Sidewalk property and camping ban enforcement sweeps are returning to Kakaako streets, and I am wondering about a particular woman. I know little about her aside from her name and the fact that she lives on the sidewalk across the street from the John A Burns School of Medicine.

Last Wednesday, as I made plans to attend a talk by reproductive justice advocate Dr. Willie Parker at the medical school, the thought occurred that it was a chance to bring some supplies to the large homeless encampment that has sprouted in Kakaako in the heart of urban Honolulu.

I admit I felt some trepidation. Would I be welcome? Would I be reviled as a dilettante do- gooder? Would I be able to quietly deliver an offering to one person, family or location or would folks be desperate enough to fight over them? Or like that state legislator who was ignorant of, or simply ignored, requests by homeless teens to stop taking photographs of them, might I be chased, robbed or beaten? Then I thought of the girl scouts who visited and passed out hygiene packs. Dang, if 10 year olds can do it, surely I can give it a try.

Little baby waits in their stroller as mom assists a man with disassembling his tent along Cooke Street as City and County workers pick up trash along Ohe Street as part of the city's homeless cleanup in Kakaako. 8 sept 2015. photograph Cory Lum/Civil Beat
A baby waits in a stroller as mom assists a man disassembling his tent along Cooke Street, as Honolulu city and county workers pick up trash along Ohe Street — part of the city’s homeless cleanup in Kakaako. Cory Lum/Civil Beat

“First, Do No Harm” is an ethical principle all healthcare students are taught in school, attributed to Hippocrates. I prepared a couple bags of non-perishable food and paper goods, with the intention of scoping out the situation once I got there to see which way the scales might balance.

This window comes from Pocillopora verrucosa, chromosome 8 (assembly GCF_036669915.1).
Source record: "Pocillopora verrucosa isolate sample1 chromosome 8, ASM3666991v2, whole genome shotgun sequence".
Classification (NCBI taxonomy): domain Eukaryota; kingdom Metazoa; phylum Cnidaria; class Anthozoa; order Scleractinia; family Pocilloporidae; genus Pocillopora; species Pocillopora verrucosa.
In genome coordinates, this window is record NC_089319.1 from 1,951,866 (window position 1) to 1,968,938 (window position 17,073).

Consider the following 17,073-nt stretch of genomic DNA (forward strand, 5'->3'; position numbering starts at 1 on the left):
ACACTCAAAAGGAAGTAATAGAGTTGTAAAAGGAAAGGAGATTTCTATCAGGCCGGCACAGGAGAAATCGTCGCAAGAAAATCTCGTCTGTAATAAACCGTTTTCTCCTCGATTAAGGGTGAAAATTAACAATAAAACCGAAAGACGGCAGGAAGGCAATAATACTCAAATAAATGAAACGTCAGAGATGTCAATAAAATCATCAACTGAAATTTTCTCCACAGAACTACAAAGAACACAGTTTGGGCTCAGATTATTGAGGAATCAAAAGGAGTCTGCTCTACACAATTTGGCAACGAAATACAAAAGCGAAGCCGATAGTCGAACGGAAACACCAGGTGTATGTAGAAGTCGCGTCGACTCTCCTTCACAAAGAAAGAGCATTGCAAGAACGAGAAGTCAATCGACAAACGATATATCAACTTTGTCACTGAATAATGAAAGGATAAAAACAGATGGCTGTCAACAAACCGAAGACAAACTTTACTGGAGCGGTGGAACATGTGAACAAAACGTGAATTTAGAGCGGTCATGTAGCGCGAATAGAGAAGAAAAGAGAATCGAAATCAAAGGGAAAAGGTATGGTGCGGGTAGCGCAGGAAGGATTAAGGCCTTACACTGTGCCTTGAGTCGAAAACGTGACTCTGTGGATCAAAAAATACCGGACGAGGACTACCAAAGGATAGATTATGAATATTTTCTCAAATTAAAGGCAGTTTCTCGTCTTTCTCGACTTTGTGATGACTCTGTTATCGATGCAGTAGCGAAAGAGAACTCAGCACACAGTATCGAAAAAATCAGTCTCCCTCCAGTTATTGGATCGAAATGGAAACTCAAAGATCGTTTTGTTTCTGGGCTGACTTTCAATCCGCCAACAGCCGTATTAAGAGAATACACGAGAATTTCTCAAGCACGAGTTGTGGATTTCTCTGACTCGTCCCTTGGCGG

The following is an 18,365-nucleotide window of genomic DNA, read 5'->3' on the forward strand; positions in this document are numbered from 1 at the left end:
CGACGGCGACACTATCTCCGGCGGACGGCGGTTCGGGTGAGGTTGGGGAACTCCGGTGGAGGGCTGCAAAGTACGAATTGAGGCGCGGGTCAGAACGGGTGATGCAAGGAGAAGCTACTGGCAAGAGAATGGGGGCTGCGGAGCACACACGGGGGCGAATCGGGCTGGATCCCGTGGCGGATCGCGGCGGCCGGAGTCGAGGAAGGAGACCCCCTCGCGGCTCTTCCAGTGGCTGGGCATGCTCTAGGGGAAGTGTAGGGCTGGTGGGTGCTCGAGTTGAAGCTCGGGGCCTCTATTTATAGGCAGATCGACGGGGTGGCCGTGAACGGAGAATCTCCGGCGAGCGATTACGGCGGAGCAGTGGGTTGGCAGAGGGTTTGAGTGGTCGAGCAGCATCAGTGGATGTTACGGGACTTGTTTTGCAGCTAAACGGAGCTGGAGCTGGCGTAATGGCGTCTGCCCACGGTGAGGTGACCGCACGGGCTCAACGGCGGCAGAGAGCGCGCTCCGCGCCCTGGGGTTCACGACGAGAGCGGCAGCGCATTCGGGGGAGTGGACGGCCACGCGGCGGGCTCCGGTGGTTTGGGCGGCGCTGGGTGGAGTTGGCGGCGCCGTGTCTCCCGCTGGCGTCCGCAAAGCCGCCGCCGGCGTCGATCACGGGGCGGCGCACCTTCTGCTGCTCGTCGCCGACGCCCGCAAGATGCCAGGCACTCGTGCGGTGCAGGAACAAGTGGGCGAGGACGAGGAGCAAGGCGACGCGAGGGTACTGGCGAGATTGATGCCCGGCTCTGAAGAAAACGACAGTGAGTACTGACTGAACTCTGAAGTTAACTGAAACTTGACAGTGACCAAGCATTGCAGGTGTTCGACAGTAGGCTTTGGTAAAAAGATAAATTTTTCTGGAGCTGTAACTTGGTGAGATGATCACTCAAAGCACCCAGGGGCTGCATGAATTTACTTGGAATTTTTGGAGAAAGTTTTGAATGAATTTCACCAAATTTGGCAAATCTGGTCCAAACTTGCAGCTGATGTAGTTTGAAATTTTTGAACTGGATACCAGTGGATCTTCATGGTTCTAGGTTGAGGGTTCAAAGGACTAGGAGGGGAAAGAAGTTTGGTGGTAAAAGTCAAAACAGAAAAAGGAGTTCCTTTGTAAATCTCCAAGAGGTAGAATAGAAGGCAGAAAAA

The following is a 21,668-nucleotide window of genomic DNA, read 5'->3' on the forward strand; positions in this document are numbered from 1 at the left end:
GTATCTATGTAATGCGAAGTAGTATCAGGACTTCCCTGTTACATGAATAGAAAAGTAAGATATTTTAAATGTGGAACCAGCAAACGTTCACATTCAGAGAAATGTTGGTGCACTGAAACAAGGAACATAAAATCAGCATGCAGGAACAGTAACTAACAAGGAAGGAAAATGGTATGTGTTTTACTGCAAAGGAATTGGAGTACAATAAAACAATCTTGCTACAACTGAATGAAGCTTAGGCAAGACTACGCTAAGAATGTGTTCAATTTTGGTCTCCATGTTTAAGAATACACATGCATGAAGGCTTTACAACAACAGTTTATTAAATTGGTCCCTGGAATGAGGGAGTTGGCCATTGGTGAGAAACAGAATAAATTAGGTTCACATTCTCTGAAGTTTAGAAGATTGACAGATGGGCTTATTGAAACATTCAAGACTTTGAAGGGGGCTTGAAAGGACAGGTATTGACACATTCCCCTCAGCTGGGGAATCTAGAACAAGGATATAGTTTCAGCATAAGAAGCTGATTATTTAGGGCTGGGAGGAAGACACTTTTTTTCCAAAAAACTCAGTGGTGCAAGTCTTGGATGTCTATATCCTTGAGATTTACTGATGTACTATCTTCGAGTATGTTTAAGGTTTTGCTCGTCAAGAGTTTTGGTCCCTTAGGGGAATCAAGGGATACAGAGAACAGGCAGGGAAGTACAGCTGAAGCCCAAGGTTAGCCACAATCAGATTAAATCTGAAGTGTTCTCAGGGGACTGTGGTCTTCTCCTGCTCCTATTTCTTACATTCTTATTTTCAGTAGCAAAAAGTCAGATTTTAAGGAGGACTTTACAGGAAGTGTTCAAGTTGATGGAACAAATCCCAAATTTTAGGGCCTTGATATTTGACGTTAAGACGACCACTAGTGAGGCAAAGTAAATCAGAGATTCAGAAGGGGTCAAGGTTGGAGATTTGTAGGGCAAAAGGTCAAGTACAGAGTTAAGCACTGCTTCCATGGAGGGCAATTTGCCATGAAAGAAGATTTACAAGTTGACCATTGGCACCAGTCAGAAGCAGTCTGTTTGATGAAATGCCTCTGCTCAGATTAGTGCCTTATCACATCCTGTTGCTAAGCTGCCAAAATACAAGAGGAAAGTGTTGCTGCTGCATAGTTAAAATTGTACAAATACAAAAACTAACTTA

I drove through rush hour traffic and sweltering heat in my air conditioned car and arrived well before the talk was to begin. Carrying two full reusable cloth bags, I walked towards the medical school. A scattering of tents, belongings and a large pile of rubbish lay along the sidewalks across the street from campus. One resident’s paintings of Jimi Hendrix and Bob Marley were posted along the fence.

The densely packed core of the encampment was visible in the next block. I was walking along the “edges” of the encampment, said to be home to 293 men, women and children, at last census. These edges are the portions the City announced it plans to sweep on Sept. 8.

I look for a settlement with signs of women, perhaps children. I soon see a lone person at work outside her collection of tents, tarps and belongings. A plastic red toddler slide, stroller and child’s bicycle indicate the possible presence of children.

I look for a settlement with signs of women, perhaps children. I soon see a lone person at work outside her collection of tents, tarps and belongings. A plastic red toddler slide, stroller and child’s bicycle indicate the possible presence of children.

“Hello, excuse me,” I call from a few feet away. When she looks up, I ask if she could use some canned food and paper goods. She nods, so I come closer and introduce myself.

She introduces herself, too, and instinctively, as is the custom in Hawaii, she reaches over for a hug of greeting. We embrace, lightly, naturally, as we would in any other social setting.

“It looks like you have some kids here,” I observe.

“Yes, three of them,” she confirms. I might have asked her more, might have heard more of her story if I had asked, but I wanted to respect her privacy. She looked busy.

“Good luck with all the changes coming up,” I added as I turned to leave.

“Yeah, September 8th … not sure yet what we’re doing.” She may have said thank you; I know she said, “God bless.”

I crossed the street and entered a tall, cool, blue glass-windowed world, and took the elevator to the second floor where extremely youthful looking med students had prepared delicious sandwiches and bottled water for the evening symposium attenders. One student, her hair in a bun, a small jewel stud in her nose, later announced to those assembled, through her tears, that a group of students were preparing to hand out bottles of water on the day of the sweep.

“It’s not much, just to show that someone cares,” she said.

As I was leaving, I mentioned to her that I have heard some of the best doctors I know wonder out loud whether they are really helping patients with “multiple comorbidities” and complex life situations. “When I hear that, I remind them that sometimes the best thing you can offer is kindness and respect. It’s like that Jewel song: “In the end, only kindness matters…”

“Oh, I love Jewel,” she exclaims, reaching over for a hug.

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